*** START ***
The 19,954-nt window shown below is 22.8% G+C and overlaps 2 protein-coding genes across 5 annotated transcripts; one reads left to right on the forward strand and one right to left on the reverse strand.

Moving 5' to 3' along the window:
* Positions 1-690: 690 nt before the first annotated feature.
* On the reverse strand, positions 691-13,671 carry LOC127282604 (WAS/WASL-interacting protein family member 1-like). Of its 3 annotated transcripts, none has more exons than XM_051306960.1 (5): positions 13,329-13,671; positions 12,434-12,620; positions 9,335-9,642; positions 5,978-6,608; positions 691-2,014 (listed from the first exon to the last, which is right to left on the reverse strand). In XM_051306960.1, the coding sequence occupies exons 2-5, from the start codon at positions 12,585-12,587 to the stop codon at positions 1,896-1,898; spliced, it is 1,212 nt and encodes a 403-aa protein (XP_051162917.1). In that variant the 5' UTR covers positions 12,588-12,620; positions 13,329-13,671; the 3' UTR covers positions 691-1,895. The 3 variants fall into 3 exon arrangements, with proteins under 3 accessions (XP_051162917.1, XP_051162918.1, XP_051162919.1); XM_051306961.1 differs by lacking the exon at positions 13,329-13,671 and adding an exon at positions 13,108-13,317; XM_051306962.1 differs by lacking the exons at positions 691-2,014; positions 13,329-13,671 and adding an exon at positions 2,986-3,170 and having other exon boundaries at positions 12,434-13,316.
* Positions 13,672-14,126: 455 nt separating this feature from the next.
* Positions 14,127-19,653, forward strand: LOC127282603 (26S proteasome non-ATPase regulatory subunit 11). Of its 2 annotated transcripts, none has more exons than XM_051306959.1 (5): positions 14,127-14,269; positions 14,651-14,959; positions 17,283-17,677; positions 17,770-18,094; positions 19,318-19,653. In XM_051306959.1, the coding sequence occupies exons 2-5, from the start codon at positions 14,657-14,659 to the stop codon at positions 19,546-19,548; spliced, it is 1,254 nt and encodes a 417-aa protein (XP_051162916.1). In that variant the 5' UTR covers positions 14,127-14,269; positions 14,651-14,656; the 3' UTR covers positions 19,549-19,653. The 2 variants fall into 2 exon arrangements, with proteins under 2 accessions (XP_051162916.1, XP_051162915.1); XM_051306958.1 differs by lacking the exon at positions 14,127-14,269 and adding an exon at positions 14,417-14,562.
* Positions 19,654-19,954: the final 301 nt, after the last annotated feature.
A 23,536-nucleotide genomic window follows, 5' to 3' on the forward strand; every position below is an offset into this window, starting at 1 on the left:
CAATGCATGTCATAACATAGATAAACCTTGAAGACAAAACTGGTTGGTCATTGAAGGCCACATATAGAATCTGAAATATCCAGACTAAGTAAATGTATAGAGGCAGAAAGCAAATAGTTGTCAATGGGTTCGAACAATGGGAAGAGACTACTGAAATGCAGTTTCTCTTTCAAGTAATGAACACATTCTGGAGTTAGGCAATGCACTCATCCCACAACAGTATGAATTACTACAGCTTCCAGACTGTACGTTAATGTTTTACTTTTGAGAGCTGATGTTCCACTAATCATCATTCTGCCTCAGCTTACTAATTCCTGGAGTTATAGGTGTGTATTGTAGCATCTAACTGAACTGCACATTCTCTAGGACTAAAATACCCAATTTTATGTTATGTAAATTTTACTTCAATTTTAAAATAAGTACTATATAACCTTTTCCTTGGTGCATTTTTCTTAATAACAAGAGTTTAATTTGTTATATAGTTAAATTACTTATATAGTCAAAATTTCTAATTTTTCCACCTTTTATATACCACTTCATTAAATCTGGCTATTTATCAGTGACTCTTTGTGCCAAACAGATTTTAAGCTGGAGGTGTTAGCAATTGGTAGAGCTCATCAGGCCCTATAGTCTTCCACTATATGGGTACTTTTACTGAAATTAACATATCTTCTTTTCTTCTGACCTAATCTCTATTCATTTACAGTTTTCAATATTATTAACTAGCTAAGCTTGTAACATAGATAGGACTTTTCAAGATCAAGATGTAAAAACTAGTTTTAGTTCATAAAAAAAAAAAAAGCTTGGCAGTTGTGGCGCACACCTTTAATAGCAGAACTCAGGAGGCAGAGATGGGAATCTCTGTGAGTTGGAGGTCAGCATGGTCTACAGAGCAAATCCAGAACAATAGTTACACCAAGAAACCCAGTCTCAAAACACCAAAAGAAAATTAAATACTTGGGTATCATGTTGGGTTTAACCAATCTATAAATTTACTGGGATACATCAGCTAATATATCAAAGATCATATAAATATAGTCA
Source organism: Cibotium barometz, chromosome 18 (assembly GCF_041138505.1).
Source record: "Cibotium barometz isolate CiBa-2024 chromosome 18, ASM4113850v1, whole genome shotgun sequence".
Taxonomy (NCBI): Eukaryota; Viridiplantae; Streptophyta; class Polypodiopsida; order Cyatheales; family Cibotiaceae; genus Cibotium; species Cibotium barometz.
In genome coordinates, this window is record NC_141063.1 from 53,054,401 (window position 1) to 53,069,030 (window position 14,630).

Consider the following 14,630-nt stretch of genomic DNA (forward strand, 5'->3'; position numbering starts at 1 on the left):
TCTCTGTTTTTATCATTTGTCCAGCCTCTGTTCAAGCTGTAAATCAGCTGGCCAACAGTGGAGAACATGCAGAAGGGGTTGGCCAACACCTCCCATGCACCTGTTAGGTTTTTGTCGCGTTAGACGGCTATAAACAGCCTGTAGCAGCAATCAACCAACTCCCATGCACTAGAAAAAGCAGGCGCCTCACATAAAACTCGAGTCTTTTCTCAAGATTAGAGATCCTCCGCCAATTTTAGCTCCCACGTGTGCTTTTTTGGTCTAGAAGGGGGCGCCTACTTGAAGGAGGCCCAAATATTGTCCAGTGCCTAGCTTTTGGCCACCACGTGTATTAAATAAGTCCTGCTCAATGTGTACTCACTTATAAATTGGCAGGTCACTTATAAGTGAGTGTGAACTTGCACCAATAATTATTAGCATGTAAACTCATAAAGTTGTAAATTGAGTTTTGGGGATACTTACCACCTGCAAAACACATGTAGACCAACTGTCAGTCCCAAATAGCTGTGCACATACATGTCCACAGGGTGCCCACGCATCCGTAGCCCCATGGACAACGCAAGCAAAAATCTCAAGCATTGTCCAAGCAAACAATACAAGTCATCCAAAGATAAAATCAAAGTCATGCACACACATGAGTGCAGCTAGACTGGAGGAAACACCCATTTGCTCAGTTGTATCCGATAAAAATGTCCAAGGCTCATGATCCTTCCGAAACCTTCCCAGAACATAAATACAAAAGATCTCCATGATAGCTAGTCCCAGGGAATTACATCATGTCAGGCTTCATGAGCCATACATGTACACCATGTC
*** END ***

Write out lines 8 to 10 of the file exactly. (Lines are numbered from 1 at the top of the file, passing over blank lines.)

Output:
A 23,536-nucleotide genomic window follows, 5' to 3' on the forward strand; every position below is an offset into this window, starting at 1 on the left:
CAATGCATGTCATAACATAGATAAACCTTGAAGACAAAACTGGTTGGTCATTGAAGGCCACATATAGAATCTGAAATATCCAGACTAAGTAAATGTATAGAGGCAGAAAGCAAATAGTTGTCAATGGGTTCGAACAATGGGAAGAGACTACTGAAATGCAGTTTCTCTTTCAAGTAATGAACACATTCTGGAGTTAGGCAATGCACTCATCCCACAACAGTATGAATTACTACAGCTTCCAGACTGTACGTTAATGTTTTACTTTTGAGAGCTGATGTTCCACTAATCATCATTCTGCCTCAGCTTACTAATTCCTGGAGTTATAGGTGTGTATTGTAGCATCTAACTGAACTGCACATTCTCTAGGACTAAAATACCCAATTTTATGTTATGTAAATTTTACTTCAATTTTAAAATAAGTACTATATAACCTTTTCCTTGGTGCATTTTTCTTAATAACAAGAGTTTAATTTGTTATATAGTTAAATTACTTATATAGTCAAAATTTCTAATTTTTCCACCTTTTATATACCACTTCATTAAATCTGGCTATTTATCAGTGACTCTTTGTGCCAAACAGATTTTAAGCTGGAGGTGTTAGCAATTGGTAGAGCTCATCAGGCCCTATAGTCTTCCACTATATGGGTACTTTTACTGAAATTAACATATCTTCTTTTCTTCTGACCTAATCTCTATTCATTTACAGTTTTCAATATTATTAACTAGCTAAGCTTGTAACATAGATAGGACTTTTCAAGATCAAGATGTAAAAACTAGTTTTAGTTCATAAAAAAAAAAAAAGCTTGGCAGTTGTGGCGCACACCTTTAATAGCAGAACTCAGGAGGCAGAGATGGGAATCTCTGTGAGTTGGAGGTCAGCATGGTCTACAGAGCAAATCCAGAACAATAGTTACACCAAGAAACCCAGTCTCAAAACACCAAAAGAAAATTAAATACTTGGGTATCATGTTGGGTTTAACCAATCTATAAATTTACTGGGATACATCAGCTAATATATCAAAGATCATATAAATATAGTCA
Source organism: Cibotium barometz, chromosome 18 (assembly GCF_041138505.1).